Huge 'Perfect Storm', Sandy, could impact East Coast

Charlotte ObserverOctober 25, 2012 

Meteorologists fear conditions are conspiring to bring a storm of possibly historic proportions into the East Coast of the United States late this weekend and early next week.

The storm likely would be felt in the eastern edge of North Carolina but would have its biggest impact from the Delmarva Peninsula up into Canada, forecasters say

Some meteorologists say a rare combination of events -- Hurricane Sandy, an outbreak of unseasonably cold air, and a strong land-based storm system -- could deliver flooding rains, damaging winds of near-hurricane force, large waves, and even heavy snow inland.

One forecaster said the storm could do a billion dollars’ damage to the United States.

The storm would come about the same time of year as 1991’s so-called Perfect Storm, but AccuWeather meteorologist Alex Sosnowski noted, “The Perfect Storm stayed offshore.”

Forecasters admit it is too early to know what will happen, and Sosnowski said, “Multiple components have to come together for this perfect storm.”

But some computer models predict the system will come ashore early next week somewhere along the East Coast.

At 8 a.m. Thursday, the center of Hurricane Sandy was about 75 miles north of the Cuban coast, and the Category 2 storm was moving northward into the Bahamas, with top sustained winds of 105 mph. Sandy is expected to slowly move north through the central Bahamas and then up the East Coast -- but a couple hundred miles off the Georgia and South Carolina shoreline.

In the United States, a tropical storm warning is posted on Florida’s East Coast, from near Daytona Beach southward. A tropical storm watch is in effect from the Georgia-Florida border down to near Daytona Beach.

Michael Brennan of the Hurricane Center added, “People elsewhere on the east coast of the United States should monitor the progress of Sandy.” Carolinas’ impact

Computer models generally agree that Sandy, as a Category 1 hurricane, will not come ashore in the Carolinas. However, the models consistently have nudged the storm’s track westward over the last 48 hours, and it now appears as if gusty winds and heavy rain will affect the Outer Banks and possibly the coastal mainland of North Carolina.

Bob Frederick, of the National Weather Service office in Morehead City, says the storm’s impacts will be felt from Saturday into early Monday.

“This long duration of strong winds will likely produce coastal flooding problems, especially for southern Pamlico Sound and the Outer Banks,” he said, adding that sound-side flooding is likely Monday as the storm moves north of the area.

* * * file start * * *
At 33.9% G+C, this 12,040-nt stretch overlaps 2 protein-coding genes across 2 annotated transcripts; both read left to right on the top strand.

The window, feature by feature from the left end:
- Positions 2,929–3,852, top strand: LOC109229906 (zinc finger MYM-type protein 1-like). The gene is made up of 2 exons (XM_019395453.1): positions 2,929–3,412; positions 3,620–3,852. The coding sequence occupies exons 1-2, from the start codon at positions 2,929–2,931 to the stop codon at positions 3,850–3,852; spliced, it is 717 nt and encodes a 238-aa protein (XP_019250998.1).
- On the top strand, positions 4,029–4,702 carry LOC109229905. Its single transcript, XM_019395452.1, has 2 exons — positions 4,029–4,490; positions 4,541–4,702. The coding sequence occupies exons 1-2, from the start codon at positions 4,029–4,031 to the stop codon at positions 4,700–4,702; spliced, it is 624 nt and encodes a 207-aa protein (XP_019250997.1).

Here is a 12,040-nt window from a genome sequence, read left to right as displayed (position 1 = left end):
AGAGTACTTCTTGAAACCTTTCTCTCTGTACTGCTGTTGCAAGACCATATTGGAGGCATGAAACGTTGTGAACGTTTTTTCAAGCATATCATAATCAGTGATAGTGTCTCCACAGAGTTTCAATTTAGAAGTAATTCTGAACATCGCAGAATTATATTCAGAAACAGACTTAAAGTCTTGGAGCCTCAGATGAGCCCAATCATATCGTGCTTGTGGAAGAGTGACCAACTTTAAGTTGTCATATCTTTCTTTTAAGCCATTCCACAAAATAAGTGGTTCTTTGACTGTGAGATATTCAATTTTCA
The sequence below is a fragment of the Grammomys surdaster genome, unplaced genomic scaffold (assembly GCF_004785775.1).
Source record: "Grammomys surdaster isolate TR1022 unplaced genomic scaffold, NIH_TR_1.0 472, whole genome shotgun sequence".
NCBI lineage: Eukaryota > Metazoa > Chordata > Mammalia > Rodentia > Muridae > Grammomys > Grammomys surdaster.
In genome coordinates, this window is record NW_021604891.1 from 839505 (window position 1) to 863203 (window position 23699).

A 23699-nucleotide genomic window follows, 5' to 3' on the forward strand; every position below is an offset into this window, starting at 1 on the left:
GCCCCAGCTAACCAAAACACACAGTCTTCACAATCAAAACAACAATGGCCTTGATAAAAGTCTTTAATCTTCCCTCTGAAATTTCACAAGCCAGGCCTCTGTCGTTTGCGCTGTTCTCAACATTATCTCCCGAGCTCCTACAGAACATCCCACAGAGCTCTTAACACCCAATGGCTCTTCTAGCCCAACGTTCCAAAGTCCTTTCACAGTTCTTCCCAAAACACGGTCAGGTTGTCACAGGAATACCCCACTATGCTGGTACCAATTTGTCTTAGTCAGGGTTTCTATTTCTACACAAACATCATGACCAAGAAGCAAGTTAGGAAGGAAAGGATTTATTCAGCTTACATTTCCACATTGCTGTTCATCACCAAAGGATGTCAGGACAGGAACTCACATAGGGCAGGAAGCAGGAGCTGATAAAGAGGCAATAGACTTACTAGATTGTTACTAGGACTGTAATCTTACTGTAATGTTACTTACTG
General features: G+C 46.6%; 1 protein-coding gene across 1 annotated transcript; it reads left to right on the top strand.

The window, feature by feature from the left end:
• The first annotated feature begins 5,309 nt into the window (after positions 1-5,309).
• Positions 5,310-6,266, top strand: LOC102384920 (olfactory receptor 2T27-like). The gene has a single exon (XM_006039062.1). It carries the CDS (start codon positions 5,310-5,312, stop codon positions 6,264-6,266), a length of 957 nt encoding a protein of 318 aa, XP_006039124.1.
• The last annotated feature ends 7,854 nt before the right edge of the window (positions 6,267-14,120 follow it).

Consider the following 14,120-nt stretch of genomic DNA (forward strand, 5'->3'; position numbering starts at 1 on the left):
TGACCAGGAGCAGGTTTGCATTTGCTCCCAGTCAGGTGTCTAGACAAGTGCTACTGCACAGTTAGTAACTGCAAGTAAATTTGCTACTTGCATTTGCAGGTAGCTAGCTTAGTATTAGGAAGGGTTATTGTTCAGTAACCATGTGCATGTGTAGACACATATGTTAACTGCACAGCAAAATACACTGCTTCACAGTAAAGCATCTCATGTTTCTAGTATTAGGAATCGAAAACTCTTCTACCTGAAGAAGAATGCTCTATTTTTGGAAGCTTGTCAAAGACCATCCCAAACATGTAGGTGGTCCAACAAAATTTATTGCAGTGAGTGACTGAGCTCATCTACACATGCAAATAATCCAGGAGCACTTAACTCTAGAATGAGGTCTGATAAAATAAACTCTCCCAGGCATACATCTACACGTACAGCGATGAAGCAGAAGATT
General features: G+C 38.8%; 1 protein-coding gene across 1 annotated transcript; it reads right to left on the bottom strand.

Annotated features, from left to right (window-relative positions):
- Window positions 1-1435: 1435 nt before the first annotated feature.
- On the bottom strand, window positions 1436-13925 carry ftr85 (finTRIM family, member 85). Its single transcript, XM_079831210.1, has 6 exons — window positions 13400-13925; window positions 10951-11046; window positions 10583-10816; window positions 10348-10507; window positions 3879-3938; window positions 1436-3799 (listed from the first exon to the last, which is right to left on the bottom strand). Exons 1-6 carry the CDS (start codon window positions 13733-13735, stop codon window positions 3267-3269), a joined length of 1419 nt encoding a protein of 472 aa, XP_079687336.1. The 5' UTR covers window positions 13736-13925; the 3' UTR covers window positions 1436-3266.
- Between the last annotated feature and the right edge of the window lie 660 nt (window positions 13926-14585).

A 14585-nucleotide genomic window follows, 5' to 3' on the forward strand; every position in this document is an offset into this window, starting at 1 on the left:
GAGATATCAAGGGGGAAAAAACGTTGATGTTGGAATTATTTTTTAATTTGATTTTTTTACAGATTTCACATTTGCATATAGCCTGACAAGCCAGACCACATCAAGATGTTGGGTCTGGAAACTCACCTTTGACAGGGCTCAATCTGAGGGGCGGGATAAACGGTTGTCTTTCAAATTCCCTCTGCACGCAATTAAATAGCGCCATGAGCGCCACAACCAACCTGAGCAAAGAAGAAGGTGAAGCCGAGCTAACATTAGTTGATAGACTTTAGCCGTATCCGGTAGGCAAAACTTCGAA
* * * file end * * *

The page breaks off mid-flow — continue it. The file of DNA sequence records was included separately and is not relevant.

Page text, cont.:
He also anticipates 3 or more inches of rain along the Outer Banks, with an inch or more on the mainland.

Storms merge

The computers agree, generally, about Hurricane Sandy’s path up the coast, off the Outer Banks. After that, there’s disagreement.

The Global (GFS) model has predicted Sandy will curve northeast, away from the coast and out to sea. A low pressure system might form in Sandy’s wake and push up the East Coast as a nor’easter, but it would be nothing out of the ordinary for autumn or winter.

However, the European model and other models have predicted that Sandy will become involved with an approaching low pressure system moving across the northern United States. A phenomenon known as baroclinic strengthening could add strength to Sandy.

While the storm would lose its tropical characteristics, its strong winds and heavy rain would spread over a much wider area -- covering hundreds of miles.

“The models are predicting Sandy will get caught up in the trough (low pressure) approaching the eastern United States, which will inject a large amount of energy into the storm,” said Jeff Masters, a storm specialist with Michigan-based Weather Underground.

Masters says such a storm could have sustained winds of 60 to 70 mph and extremely heavy rain.

“Meteorologists refer to this as an atmospheric ‘bomb.’ “ said AccuWeather‘s Sosnowski.

The European computer model predicts the storm will curve northwest and make landfall on the Delaware coast sometime late Monday. Other computer models predict landfall farther north, possibly near New York City.

A merger of storms -- Hurricane Grace and a land-based system -- is what created the so-called Perfect Storm of 1991.

Masters, however, says odds are still against such a storm forming and hitting the East Coast.

Even a snow threat

One other aspect of such a storm would be the chance of heavy snow inland.

The coldest air of the season is predicted to push from Canada into the eastern United States late this weekend. Meteorologists say that if the coastal storm is strong enough, and its precipitation spreads far enough inland, it could fall as snow.

Such an event has happened several times in the past, and the East Coast was hit with a snowstorm last year around Halloween.

The most likely area for snow, depending on where the storm might make landfall, would be in the mountains of Maryland, Pennsylvania and New York.

(The Associated Press contributed. )

Read more here: http://www.charlotteobserver.com/2012/10/25/3621220/huge-storm-could-impact-east-coast.html#storylink=cpy

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